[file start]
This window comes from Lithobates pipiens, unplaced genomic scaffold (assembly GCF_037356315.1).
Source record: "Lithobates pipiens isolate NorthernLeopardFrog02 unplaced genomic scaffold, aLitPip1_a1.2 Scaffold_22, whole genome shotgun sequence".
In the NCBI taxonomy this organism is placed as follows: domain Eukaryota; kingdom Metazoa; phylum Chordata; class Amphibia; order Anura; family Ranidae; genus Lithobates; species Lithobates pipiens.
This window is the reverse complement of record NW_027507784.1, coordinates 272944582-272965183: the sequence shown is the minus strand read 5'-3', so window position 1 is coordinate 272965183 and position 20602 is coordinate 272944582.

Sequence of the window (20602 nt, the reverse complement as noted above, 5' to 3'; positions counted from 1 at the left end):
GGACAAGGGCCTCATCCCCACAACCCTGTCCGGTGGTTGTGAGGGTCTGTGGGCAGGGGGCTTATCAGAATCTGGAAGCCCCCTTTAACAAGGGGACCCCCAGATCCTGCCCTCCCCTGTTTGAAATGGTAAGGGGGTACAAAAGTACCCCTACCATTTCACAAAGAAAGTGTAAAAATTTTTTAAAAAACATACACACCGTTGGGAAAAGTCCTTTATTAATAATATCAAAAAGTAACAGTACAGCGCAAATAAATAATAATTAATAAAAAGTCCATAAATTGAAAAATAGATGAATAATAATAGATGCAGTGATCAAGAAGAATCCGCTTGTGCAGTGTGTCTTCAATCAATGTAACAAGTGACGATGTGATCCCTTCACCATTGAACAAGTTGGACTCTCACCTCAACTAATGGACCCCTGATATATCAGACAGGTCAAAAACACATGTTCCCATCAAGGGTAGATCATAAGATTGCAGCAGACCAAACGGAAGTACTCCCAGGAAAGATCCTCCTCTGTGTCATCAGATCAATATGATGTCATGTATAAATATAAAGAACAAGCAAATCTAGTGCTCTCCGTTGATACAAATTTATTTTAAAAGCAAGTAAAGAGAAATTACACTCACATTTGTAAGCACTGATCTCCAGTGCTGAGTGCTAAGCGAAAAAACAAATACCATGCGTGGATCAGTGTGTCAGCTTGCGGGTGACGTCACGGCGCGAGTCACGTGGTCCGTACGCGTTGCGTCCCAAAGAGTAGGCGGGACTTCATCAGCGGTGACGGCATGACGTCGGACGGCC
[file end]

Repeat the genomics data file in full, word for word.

This window comes from Lithobates pipiens, unplaced genomic scaffold (assembly GCF_037356315.1).
Source record: "Lithobates pipiens isolate NorthernLeopardFrog02 unplaced genomic scaffold, aLitPip1_a1.2 Scaffold_22, whole genome shotgun sequence".
In the NCBI taxonomy this organism is placed as follows: domain Eukaryota; kingdom Metazoa; phylum Chordata; class Amphibia; order Anura; family Ranidae; genus Lithobates; species Lithobates pipiens.
This window is the reverse complement of record NW_027507784.1, coordinates 272944582-272965183: the sequence shown is the minus strand read 5'-3', so window position 1 is coordinate 272965183 and position 20602 is coordinate 272944582.

Sequence of the window (20602 nt, the reverse complement as noted above, 5' to 3'; positions counted from 1 at the left end):
GGACAAGGGCCTCATCCCCACAACCCTGTCCGGTGGTTGTGAGGGTCTGTGGGCAGGGGGCTTATCAGAATCTGGAAGCCCCCTTTAACAAGGGGACCCCCAGATCCTGCCCTCCCCTGTTTGAAATGGTAAGGGGGTACAAAAGTACCCCTACCATTTCACAAAGAAAGTGTAAAAATTTTTTAAAAAACATACACACCGTTGGGAAAAGTCCTTTATTAATAATATCAAAAAGTAACAGTACAGCGCAAATAAATAATAATTAATAAAAAGTCCATAAATTGAAAAATAGATGAATAATAATAGATGCAGTGATCAAGAAGAATCCGCTTGTGCAGTGTGTCTTCAATCAATGTAACAAGTGACGATGTGATCCCTTCACCATTGAACAAGTTGGACTCTCACCTCAACTAATGGACCCCTGATATATCAGACAGGTCAAAAACACATGTTCCCATCAAGGGTAGATCATAAGATTGCAGCAGACCAAACGGAAGTACTCCCAGGAAAGATCCTCCTCTGTGTCATCAGATCAATATGATGTCATGTATAAATATAAAGAACAAGCAAATCTAGTGCTCTCCGTTGATACAAATTTATTTTAAAAGCAAGTAAAGAGAAATTACACTCACATTTGTAAGCACTGATCTCCAGTGCTGAGTGCTAAGCGAAAAAACAAATACCATGCGTGGATCAGTGTGTCAGCTTGCGGGTGACGTCACGGCGCGAGTCACGTGGTCCGTACGCGTTGCGTCCCAAAGAGTAGGCGGGACTTCATCAGCGGTGACGGCATGACGTCGGACGGCC